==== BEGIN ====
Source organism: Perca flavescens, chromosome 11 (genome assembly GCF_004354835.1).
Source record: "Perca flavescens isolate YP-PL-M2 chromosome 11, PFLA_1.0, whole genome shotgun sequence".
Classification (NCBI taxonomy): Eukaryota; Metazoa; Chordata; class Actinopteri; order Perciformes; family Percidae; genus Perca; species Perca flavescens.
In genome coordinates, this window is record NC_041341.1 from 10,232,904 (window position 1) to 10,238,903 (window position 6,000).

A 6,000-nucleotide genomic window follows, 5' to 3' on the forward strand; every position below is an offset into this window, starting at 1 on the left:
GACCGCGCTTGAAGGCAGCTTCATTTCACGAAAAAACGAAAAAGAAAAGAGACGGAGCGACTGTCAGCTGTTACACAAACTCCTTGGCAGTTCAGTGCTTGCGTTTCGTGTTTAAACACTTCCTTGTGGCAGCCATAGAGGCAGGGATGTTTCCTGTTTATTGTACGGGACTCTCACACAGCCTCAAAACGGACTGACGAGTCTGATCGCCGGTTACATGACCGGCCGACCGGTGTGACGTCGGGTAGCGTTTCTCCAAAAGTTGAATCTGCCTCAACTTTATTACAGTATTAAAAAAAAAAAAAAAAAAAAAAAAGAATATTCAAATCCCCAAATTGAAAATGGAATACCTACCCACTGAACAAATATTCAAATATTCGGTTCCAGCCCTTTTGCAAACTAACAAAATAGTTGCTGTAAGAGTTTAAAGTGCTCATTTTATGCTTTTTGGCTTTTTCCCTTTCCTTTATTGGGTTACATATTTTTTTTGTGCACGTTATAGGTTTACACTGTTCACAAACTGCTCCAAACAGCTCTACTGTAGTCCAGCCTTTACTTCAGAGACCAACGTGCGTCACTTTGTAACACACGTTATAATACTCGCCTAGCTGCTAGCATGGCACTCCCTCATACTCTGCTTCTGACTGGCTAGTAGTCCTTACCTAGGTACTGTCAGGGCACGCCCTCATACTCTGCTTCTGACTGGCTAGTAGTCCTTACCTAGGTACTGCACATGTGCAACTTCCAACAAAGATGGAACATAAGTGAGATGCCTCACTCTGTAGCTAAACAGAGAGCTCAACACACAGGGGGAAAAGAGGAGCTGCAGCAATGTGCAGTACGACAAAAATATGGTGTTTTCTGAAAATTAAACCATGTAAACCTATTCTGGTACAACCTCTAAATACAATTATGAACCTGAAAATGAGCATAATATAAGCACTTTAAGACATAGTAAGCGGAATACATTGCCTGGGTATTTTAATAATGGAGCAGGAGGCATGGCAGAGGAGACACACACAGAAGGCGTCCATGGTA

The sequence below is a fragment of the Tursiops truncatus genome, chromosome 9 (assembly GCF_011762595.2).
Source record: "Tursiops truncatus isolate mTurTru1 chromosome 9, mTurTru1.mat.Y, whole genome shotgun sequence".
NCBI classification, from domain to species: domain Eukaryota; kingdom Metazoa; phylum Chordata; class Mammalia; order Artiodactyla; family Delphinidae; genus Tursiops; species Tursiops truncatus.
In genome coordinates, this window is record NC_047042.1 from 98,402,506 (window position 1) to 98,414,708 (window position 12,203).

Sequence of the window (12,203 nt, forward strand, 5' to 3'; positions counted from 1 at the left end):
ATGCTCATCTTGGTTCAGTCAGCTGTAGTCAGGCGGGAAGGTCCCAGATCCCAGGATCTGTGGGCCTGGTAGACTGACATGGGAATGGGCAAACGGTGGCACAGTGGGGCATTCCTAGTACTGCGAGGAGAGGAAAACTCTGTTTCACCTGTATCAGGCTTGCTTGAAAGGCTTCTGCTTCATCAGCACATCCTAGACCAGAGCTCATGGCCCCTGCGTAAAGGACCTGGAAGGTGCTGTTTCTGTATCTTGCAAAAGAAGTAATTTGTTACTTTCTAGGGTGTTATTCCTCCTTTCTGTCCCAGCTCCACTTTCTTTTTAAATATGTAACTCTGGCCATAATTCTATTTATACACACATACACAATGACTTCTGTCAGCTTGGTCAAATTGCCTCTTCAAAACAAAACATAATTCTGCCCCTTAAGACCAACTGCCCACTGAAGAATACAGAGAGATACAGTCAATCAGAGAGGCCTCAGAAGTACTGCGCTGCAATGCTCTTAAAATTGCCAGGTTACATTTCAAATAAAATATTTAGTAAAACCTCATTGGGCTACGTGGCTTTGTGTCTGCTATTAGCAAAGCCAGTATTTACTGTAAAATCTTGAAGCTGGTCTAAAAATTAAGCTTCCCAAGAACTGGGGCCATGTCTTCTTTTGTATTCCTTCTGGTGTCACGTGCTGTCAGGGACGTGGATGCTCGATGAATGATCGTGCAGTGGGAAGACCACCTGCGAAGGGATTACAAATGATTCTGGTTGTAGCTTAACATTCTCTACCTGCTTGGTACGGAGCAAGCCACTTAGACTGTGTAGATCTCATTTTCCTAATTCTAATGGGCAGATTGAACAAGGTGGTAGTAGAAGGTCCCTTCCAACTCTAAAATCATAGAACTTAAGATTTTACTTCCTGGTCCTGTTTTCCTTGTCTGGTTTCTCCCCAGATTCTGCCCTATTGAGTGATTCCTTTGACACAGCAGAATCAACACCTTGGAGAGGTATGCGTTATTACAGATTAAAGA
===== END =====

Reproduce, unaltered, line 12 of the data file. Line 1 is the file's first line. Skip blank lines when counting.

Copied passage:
ATGCTCATCTTGGTTCAGTCAGCTGTAGTCAGGCGGGAAGGTCCCAGATCCCAGGATCTGTGGGCCTGGTAGACTGACATGGGAATGGGCAAACGGTGGCACAGTGGGGCATTCCTAGTACTGCGAGGAGAGGAAAACTCTGTTTCACCTGTATCAGGCTTGCTTGAAAGGCTTCTGCTTCATCAGCACATCCTAGACCAGAGCTCATGGCCCCTGCGTAAAGGACCTGGAAGGTGCTGTTTCTGTATCTTGCAAAAGAAGTAATTTGTTACTTTCTAGGGTGTTATTCCTCCTTTCTGTCCCAGCTCCACTTTCTTTTTAAATATGTAACTCTGGCCATAATTCTATTTATACACACATACACAATGACTTCTGTCAGCTTGGTCAAATTGCCTCTTCAAAACAAAACATAATTCTGCCCCTTAAGACCAACTGCCCACTGAAGAATACAGAGAGATACAGTCAATCAGAGAGGCCTCAGAAGTACTGCGCTGCAATGCTCTTAAAATTGCCAGGTTACATTTCAAATAAAATATTTAGTAAAACCTCATTGGGCTACGTGGCTTTGTGTCTGCTATTAGCAAAGCCAGTATTTACTGTAAAATCTTGAAGCTGGTCTAAAAATTAAGCTTCCCAAGAACTGGGGCCATGTCTTCTTTTGTATTCCTTCTGGTGTCACGTGCTGTCAGGGACGTGGATGCTCGATGAATGATCGTGCAGTGGGAAGACCACCTGCGAAGGGATTACAAATGATTCTGGTTGTAGCTTAACATTCTCTACCTGCTTGGTACGGAGCAAGCCACTTAGACTGTGTAGATCTCATTTTCCTAATTCTAATGGGCAGATTGAACAAGGTGGTAGTAGAAGGTCCCTTCCAACTCTAAAATCATAGAACTTAAGATTTTACTTCCTGGTCCTGTTTTCCTTGTCTGGTTTCTCCCCAGATTCTGCCCTATTGAGTGATTCCTTTGACACAGCAGAATCAACACCTTGGAGAGGTATGCGTTATTACAGATTAAAGA